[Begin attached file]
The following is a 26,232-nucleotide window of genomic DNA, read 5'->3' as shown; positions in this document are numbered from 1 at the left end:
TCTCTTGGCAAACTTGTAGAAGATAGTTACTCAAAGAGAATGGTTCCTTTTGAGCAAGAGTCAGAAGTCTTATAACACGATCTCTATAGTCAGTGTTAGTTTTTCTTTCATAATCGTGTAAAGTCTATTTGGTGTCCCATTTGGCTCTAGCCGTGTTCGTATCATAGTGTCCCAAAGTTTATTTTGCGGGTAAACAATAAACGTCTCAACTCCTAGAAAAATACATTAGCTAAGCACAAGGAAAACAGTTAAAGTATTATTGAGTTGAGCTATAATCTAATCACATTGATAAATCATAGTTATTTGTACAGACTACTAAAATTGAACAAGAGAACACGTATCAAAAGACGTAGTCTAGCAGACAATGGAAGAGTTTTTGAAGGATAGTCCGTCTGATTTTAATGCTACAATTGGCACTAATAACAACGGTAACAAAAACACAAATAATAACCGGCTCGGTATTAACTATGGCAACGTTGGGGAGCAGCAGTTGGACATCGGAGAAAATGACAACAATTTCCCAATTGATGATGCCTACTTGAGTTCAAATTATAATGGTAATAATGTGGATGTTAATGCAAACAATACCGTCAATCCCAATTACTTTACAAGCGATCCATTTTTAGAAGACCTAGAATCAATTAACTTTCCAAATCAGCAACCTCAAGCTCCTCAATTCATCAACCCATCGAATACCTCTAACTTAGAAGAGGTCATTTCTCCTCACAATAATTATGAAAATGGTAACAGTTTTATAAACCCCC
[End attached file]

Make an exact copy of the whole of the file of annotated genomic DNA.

The following is a 26,232-nucleotide window of genomic DNA, read 5'->3' as shown; positions in this document are numbered from 1 at the left end:
TCTCTTGGCAAACTTGTAGAAGATAGTTACTCAAAGAGAATGGTTCCTTTTGAGCAAGAGTCAGAAGTCTTATAACACGATCTCTATAGTCAGTGTTAGTTTTTCTTTCATAATCGTGTAAAGTCTATTTGGTGTCCCATTTGGCTCTAGCCGTGTTCGTATCATAGTGTCCCAAAGTTTATTTTGCGGGTAAACAATAAACGTCTCAACTCCTAGAAAAATACATTAGCTAAGCACAAGGAAAACAGTTAAAGTATTATTGAGTTGAGCTATAATCTAATCACATTGATAAATCATAGTTATTTGTACAGACTACTAAAATTGAACAAGAGAACACGTATCAAAAGACGTAGTCTAGCAGACAATGGAAGAGTTTTTGAAGGATAGTCCGTCTGATTTTAATGCTACAATTGGCACTAATAACAACGGTAACAAAAACACAAATAATAACCGGCTCGGTATTAACTATGGCAACGTTGGGGAGCAGCAGTTGGACATCGGAGAAAATGACAACAATTTCCCAATTGATGATGCCTACTTGAGTTCAAATTATAATGGTAATAATGTGGATGTTAATGCAAACAATACCGTCAATCCCAATTACTTTACAAGCGATCCATTTTTAGAAGACCTAGAATCAATTAACTTTCCAAATCAGCAACCTCAAGCTCCTCAATTCATCAACCCATCGAATACCTCTAACTTAGAAGAGGTCATTTCTCCTCACAATAATTATGAAAATGGTAACAGTTTTATAAACCCCC